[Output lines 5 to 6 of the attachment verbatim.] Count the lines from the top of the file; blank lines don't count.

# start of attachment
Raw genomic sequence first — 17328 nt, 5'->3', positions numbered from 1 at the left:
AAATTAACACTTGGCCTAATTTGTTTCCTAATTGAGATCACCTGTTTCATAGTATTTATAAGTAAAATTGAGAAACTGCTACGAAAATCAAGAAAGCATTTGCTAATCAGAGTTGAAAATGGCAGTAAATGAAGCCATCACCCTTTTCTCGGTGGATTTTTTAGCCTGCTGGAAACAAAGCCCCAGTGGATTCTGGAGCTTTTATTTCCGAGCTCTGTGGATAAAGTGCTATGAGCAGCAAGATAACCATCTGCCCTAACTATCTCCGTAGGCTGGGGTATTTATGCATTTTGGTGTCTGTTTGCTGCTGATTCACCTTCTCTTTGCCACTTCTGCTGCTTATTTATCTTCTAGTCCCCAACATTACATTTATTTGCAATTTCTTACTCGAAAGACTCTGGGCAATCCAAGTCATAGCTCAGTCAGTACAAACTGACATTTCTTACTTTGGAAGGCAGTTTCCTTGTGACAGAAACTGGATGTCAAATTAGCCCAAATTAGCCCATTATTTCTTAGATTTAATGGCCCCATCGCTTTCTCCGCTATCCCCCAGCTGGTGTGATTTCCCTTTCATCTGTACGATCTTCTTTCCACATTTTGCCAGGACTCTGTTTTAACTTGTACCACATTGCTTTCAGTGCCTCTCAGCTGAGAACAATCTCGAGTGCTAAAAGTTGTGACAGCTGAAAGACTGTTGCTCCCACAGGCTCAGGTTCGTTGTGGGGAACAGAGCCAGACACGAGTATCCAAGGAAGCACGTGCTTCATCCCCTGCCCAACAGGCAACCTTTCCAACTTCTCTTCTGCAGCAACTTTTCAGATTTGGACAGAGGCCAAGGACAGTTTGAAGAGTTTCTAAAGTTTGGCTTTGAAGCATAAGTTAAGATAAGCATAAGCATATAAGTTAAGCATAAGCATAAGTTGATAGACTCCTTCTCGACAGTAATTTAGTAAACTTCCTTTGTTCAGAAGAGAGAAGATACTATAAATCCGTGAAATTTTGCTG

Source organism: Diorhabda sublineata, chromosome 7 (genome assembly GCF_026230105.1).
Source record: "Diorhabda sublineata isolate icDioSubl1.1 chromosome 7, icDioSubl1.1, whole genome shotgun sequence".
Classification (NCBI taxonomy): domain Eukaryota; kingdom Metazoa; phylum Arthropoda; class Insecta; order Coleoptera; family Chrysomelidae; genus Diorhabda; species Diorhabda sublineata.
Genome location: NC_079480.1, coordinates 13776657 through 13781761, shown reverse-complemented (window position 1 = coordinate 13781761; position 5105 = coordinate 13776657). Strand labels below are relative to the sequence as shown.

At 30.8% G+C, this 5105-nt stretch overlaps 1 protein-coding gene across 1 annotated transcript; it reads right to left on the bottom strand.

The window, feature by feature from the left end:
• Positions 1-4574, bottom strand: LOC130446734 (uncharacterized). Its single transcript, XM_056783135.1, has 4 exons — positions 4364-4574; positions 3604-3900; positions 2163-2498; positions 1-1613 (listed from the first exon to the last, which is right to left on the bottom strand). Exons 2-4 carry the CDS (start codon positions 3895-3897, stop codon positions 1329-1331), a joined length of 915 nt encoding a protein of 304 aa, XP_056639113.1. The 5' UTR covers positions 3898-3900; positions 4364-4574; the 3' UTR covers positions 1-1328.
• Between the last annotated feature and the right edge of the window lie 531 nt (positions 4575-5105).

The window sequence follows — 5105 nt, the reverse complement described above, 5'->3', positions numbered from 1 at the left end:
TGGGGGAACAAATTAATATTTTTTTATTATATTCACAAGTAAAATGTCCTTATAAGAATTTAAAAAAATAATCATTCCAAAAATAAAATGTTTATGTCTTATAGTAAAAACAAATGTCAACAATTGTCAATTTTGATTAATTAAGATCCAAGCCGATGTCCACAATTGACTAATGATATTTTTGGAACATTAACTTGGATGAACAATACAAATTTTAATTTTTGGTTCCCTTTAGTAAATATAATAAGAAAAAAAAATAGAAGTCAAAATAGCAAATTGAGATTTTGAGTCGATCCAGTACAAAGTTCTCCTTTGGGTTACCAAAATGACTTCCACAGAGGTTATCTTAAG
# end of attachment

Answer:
Classification (NCBI taxonomy): domain Eukaryota; kingdom Metazoa; phylum Arthropoda; class Insecta; order Coleoptera; family Chrysomelidae; genus Diorhabda; species Diorhabda sublineata.
Genome location: NC_079480.1, coordinates 13776657 through 13781761, shown reverse-complemented (window position 1 = coordinate 13781761; position 5105 = coordinate 13776657). Strand labels below are relative to the sequence as shown.